- .... 10 ooI ,OY< "'•• "Lot"'.'. """'" '" lOr. ,""'.." 0, w•• ,II«ACT

,.... he !Cd "''' ,iii: '''. ,.

,. '" .oh,oi.;al to,,,,,,,, I'J A """""'~ ..... ,, ,n C~,,:Id:I ?J >,ell.'SO ~ .boul a "ule 0.10,,,.. In lhe 1920·, 01 10',." ptJo'o ,,~. lalen of3 S'd:l,h:ollood!xc".hoI,1Id killed (1.0) pllOlo [,um SA' Don·( ~no\\' if "n~ of Ih" "uffi, good or 001. bill J"'I """e(h;n; re:odc" CUI~'· kno,,· ~booJI • R:o)"l AI.., "e ' epon. of. l~crO' 1"lrt'1l11~ h,'rhl\""r"Il" Autin"," ... \\1111 .. , 11 .. 11 t( IoI"r, ,'lIl!nrl!"'I\'" ,'h."n (,,,. " .. ; ... ·.lIl"I' 'h .. " i·l.r'~"II" .. J hi III.· ro',':;'"·'·H'"!!. (,n tllC ,I, .. /t'ri • • 1,,1" .. ( 11 ..... ".1(1) .. 1\ \~"'I'lIi'u, Ihul Ih,·


t.\l'~'·, III ')H""j I'rhw!l"dh hIli" :-"'(\'" HIl"l~

,,",'Tt: '.'



·1\11 t". t

f'o·"I""IC,',1 "'Ht 1111 ,,{ " '''' 11"r f I' . , " III ~ '" II.i"

1(,·j .. liT4!~fIllu8'h lllrilv0, 152, 182-\8l,186-187,lIlI,Il3-119, 144-246,249,161,271,300-301, 165,41B,433 VIootin963, 91, 113, 179, 185-181, 1&1, 191, m,m I'I'h~tIe 24,36-38. SO, 191 red e)\'! 108, 111,m,m, 403 golden (olor 169, m,106,lll, 339, 341-143, 3>0-151, 416-411, 451-4ll Bigfoot Oilc~ Pro~ 107-los. 118 BilcarO, Tom 211 BI.!(k Foot River 13 blad::berry 84, 214 bfood 147, 185-186, m, 18S. 429, 4)8..459,463,466,461 8i1Je Cte6. CA87, lIl7,lao, 186, 288. 296, 303,309, B4,451 Blue lake 91, m Blue Moontlin~ O( 410 8Mf{reek 17. sa, 63, 8.\, 87, 94, 139, 163, 161,180,191-193, 195-1'/16,.106-207, Ill, m, 232,216,247, 1>6, 116, 280, 286, ISS, 195-196, 193-199, 302-304, m-m, 313-329. J3\, 114, m, lSI, 159,414-417,433-434,448,451,457 BtuH Ctm. Resort m, m, 364-1.5 Bobbililk, Bil 375, 37/-382,387-3&1 8oInw1. (fIr~ 170-114 Boriald 106 Soufder {re6. (A 106, 115 8our9u ignon. RoLmd 70 Bowy, MN 376 Sowmal. M.lnhfw 17-19 Bt~, AIlI.'n34J-34I, 34!1-3>O Bt~. AJIiP m,343-347, 34!1-3>O Brodshaw, fred 181 Btewster, MeI66 Briti!ll (okJrnbil >6, 59, 61, 69, ai, 85,81, 430,4J5 Brookin9$, OR lIl,17J-215 Brown. Sal)' 267 brush dioce 434 1(4115, ~,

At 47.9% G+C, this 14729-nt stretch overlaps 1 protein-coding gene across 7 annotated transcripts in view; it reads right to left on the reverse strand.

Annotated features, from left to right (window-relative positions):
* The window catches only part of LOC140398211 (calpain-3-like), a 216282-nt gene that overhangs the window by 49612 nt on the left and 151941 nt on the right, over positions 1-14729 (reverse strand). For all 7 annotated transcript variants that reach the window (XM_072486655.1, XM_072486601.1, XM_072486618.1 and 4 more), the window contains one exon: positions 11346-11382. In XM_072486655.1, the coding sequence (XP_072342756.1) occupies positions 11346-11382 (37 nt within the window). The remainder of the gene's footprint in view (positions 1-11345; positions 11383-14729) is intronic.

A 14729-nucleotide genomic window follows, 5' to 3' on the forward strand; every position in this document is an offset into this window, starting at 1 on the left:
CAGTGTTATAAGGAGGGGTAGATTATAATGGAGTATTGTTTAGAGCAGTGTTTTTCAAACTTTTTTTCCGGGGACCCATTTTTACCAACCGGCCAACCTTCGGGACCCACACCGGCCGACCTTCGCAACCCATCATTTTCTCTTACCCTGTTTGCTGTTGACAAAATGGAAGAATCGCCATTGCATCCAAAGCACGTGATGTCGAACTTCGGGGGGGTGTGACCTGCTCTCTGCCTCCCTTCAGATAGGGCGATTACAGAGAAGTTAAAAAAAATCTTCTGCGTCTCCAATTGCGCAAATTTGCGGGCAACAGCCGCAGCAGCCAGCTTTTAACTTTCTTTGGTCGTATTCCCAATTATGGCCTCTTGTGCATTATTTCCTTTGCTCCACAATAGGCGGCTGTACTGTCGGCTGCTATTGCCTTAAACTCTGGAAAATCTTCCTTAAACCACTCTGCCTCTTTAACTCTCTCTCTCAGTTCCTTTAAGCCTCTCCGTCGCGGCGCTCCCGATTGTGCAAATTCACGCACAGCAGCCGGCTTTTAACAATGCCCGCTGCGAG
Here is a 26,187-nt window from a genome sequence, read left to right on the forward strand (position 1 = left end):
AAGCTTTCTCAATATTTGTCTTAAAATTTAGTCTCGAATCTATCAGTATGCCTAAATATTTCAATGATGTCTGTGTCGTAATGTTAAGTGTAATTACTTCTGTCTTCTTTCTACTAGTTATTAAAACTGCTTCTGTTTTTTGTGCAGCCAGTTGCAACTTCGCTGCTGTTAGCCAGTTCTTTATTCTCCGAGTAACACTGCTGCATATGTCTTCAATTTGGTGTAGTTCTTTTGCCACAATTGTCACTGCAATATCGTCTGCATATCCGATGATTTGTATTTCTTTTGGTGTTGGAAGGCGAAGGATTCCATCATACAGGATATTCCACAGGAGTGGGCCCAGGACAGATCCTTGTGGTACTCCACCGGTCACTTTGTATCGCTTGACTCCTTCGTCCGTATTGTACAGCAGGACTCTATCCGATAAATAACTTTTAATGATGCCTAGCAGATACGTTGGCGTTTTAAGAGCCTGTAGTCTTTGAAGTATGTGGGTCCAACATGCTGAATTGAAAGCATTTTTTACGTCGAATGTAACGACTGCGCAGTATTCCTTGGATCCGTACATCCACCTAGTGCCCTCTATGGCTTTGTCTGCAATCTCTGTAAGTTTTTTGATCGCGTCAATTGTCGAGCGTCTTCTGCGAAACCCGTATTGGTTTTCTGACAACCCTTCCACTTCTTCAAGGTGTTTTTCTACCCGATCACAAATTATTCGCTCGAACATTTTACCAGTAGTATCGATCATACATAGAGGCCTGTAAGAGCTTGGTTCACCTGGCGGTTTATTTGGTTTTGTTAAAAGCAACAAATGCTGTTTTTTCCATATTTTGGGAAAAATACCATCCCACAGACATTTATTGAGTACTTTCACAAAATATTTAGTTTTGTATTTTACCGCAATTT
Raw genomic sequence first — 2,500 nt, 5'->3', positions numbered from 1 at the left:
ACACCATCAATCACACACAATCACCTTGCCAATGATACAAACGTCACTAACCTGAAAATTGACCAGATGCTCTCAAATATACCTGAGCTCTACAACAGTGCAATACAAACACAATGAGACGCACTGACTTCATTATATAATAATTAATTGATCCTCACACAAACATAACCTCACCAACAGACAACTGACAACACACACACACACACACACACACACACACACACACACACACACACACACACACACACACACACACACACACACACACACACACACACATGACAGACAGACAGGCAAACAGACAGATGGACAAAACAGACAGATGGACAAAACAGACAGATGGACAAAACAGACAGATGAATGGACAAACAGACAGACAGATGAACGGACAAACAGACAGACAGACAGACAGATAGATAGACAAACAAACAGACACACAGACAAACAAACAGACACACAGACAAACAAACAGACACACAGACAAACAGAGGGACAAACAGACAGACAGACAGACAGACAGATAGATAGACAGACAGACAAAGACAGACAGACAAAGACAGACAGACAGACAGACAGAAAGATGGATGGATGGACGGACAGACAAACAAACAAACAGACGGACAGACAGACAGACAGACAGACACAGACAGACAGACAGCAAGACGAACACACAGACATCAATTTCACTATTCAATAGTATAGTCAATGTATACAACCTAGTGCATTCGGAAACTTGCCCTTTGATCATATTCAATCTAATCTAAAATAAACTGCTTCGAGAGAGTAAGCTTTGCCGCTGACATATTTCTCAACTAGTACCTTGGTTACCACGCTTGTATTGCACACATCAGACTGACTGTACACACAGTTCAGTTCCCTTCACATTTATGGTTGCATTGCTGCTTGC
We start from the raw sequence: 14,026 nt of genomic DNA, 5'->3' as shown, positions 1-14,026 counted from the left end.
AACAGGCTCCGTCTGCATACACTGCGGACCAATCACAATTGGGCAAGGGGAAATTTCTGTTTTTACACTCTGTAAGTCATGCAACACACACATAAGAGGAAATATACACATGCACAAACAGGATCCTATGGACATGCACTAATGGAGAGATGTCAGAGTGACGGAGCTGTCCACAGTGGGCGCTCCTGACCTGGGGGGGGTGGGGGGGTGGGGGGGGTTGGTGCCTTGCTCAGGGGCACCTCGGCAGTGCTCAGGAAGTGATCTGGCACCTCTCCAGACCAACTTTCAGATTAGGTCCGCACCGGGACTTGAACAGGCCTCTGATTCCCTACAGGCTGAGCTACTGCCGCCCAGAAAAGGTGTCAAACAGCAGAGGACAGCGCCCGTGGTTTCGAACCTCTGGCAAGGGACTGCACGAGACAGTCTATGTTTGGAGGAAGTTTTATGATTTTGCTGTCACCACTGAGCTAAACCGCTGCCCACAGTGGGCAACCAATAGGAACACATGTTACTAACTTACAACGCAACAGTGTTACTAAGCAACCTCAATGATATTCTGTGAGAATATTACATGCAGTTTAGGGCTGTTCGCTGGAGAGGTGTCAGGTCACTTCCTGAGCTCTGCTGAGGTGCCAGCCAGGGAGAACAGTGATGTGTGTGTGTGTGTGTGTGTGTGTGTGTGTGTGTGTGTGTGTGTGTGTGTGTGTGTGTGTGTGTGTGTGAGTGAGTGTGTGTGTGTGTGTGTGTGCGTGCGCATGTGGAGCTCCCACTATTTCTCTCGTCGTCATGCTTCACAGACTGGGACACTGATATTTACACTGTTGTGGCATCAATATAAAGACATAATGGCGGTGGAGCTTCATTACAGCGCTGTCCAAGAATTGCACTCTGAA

OOgwon'mJIS 8IJrnt RnI1, (A 165, 300, 431 {lin 17-19 C~lal'fli! CO!I1t" (II no, 164 (aifornia Biqlool ~ 52-Sol, S6-6 I, 85, 188,119,131 C,taomi, HiglII'Ily Patrol 18.\-186, 19S-19'J,m {ililomi.l Stll~ Ratoaa MuIalm 1% CanoJd'ran RiI'eI 398 ( ."oJd'rall! 10, 41-43, 63, 84-85, ga, 10J, :146,408 (ann(lr1 Air FOlu BI!f 411 (1M' Villley, (A 30, lJ-14 Cap~CAI06- I OI

Carpenter, Debbie 31 1, 361-368. 1I0 {arroll Aaron 79, m, 136-2lI, 248 {arter lam 46J-465 CoJ!l Coonty, MN 114-l7S Ci!! W~, MN l84,lS6 {/.Ilidy, r.. 1l C/.Itlt (rags S4-SS (M116 CM iw1ction, ClI~ 224, m, 274, m Ceci.GIen 142- 143 Cllinthe~!.J Wildernrn Ale" CA 54, 1l9,